You’re not as bad at STEM as you think you are
I was sixteen when I decided I was bad at maths.
I remember it vividly. My year 11 maths teacher Mr. Joyce had asked me to leave the classroom while he handed out the results for the end of year exam in applicable mathematics. After he finished, he came outside and said,
“Well, what do you think you got?”
I think I said something flippant about not caring. And I remember clearly what he said next:
“What do you think you deserve to get?”
Mr. Joyce and I had had a bad relationship all year. I felt like he picked on me. He was always calling on me in class for the answers to problems whether I’d put my hand up or not and I hated it. Saying “I don’t know” every time he asked a question had become a point of stubborn defiance — a way to deflect attention — whether or not I actually knew the answer.
On some occasions he’d get so exasperated he’d drag my desk away from me — while I was sitting at it — to the front of the classroom and make me sit right under the whiteboard, or take away my text book, or send me outside. He may have been the only teacher ever not to give me a glowing review at parent-teacher evenings.
And now, at the end of year 11 and what had felt like an interminable year of being near the bottom of the smart maths class, he’d brought me outside to gloat over what must have been a terrible result.
I’d failed by half a percent. 49.5%.
I don’t remember feeling much at all about the result, except maybe vindicated — that I’d said all year that I was bad at maths, and this proved it.
And that was that. At the start of year 12, I dropped applicable mathematics and chemistry, switched my attention to humanities and labelled myself a STEM dunce.
I went on to study Law and Arts at university, majoring in English, but strangely enough still found myself working in the tech sector — albeit in policy, project management and strategy roles.
It started with running the Australian Digital Alliance (Canberra), which led into managing digital projects and policy for the International Federation of Libraries (Den Haag, Netherlands). I ended up becoming Head of Policy for the Open Data Institute (London) and an expert adviser in data to one of the UK Secretaries of State (Elisabeth Truss).
And the thing is, while I still labelled myself a maths and science blockhead, I loved working in tech and data. I still do. Tech people are my people.
I like the complexity of technology issues. I like the pace at which the landscape is changing. I like that there are big questions to be figured out in the midst of all of this innovation, about things like ethics and privacy, the impact of automation on people, and what ‘accuracy’ and truth’ mean when it comes to data.
And I love the culture. Openness and collaboration are at the heart of programming, and when you work in an organisation where most of the people have a dev/data science background, it becomes the workplace culture. People share ideas at the early stages of development, and actively seek and encourage feedback. They show their workings for others to learn from. They build things quickly and start testing early. They’re not afraid to talk about failure. They like new ideas, no matter where they come from. Creativity is highly valued. And people are invariably big hearted no-bullshit weirdos.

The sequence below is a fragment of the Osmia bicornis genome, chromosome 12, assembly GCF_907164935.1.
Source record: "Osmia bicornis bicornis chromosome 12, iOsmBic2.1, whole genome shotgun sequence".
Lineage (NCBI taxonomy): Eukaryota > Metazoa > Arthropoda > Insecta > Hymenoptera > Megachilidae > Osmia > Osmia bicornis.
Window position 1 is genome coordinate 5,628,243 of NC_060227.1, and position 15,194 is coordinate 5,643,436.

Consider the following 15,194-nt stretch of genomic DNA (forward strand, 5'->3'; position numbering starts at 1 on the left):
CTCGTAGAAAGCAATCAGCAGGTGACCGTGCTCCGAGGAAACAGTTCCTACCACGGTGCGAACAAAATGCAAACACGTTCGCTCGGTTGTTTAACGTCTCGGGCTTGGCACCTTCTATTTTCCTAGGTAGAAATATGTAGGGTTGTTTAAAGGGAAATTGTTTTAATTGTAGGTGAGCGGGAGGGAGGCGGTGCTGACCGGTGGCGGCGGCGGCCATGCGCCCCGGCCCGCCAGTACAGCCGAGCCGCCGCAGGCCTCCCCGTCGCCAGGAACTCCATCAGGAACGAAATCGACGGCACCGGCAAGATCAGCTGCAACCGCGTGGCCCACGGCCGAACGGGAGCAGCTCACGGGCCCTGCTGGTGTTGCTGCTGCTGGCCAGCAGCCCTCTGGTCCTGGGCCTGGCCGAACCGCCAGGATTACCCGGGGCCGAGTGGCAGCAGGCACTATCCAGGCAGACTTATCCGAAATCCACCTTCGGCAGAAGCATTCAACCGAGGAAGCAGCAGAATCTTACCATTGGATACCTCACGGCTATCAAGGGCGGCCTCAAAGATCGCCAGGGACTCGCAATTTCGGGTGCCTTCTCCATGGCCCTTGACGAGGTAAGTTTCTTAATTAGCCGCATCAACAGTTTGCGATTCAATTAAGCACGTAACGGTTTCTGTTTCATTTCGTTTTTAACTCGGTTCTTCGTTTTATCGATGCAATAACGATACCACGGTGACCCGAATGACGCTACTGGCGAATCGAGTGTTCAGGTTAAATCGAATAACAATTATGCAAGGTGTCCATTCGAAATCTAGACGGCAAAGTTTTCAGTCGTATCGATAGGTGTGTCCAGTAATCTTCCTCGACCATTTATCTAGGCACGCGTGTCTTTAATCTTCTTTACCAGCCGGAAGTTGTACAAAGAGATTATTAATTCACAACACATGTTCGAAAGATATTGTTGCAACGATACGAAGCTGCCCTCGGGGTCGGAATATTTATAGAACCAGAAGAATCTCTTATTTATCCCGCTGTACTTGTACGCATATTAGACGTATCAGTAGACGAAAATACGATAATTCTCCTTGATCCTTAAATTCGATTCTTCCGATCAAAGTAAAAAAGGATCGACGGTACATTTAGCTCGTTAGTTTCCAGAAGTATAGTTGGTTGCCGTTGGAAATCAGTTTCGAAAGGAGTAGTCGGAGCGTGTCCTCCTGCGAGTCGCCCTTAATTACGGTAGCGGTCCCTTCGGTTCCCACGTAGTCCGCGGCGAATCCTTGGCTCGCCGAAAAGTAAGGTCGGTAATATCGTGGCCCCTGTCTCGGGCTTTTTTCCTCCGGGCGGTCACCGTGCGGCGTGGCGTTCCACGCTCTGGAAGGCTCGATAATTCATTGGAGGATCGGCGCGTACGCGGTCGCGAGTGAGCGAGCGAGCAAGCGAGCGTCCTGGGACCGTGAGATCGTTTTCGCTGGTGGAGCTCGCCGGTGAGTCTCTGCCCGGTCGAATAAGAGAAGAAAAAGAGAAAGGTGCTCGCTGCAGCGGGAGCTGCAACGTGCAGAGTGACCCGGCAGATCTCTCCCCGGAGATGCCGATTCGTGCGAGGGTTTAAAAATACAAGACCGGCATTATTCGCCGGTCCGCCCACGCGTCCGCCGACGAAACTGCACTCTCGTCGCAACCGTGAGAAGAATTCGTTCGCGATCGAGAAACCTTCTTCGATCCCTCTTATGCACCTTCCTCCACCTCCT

Even the seemingly normal people in tech have some quiet strangeness, like a deep love of hats or the ability to imitate whale sounds. This isn’t a tech thing. Everyone, in every sector and job, has a weird talent or interest. It’s just in tech these things tend to come out, and — hopefully — be welcomed. I’ve always found I can “be myself” in these jobs. My Beyonce-quoting, board game-loving self.
Maybe I’ve been incredibly lucky. There are lots of douchebags in tech. But in my own experience, they’ve been the exception rather than the rule. The problem is, the douchebaggery shouldn’t be in tech at all and it’s part of what makes women think that STEM isn’t for them.
This brings me back to my own STEM dunce status.
As I said, I am very bad at maths and computer science-y things. I have known this since I was sixteen years old.
But working so much around people who are good at those things, and being married to someone who is good at those things, it’s stopped looking so much like the stuff of magic spells to me. I’ve realised a few things that I wish I’d known when I was wrestling with maths in high school, and which have helped me get into coding and stats now.
I’ve noticed that:
Nobody knows what they’re doing.
Ok, this an exaggeration. What I mean is, there is a lot of trial and error in computer and data science. Really smart people get problems ‘wrong’ all the time in their day to day jobs — they muck up a calculation, they code in a variable incorrectly, they forget to add a square bracket somewhere. Google is your best friend, because Google has introduced you to your new best friend, stack overflow.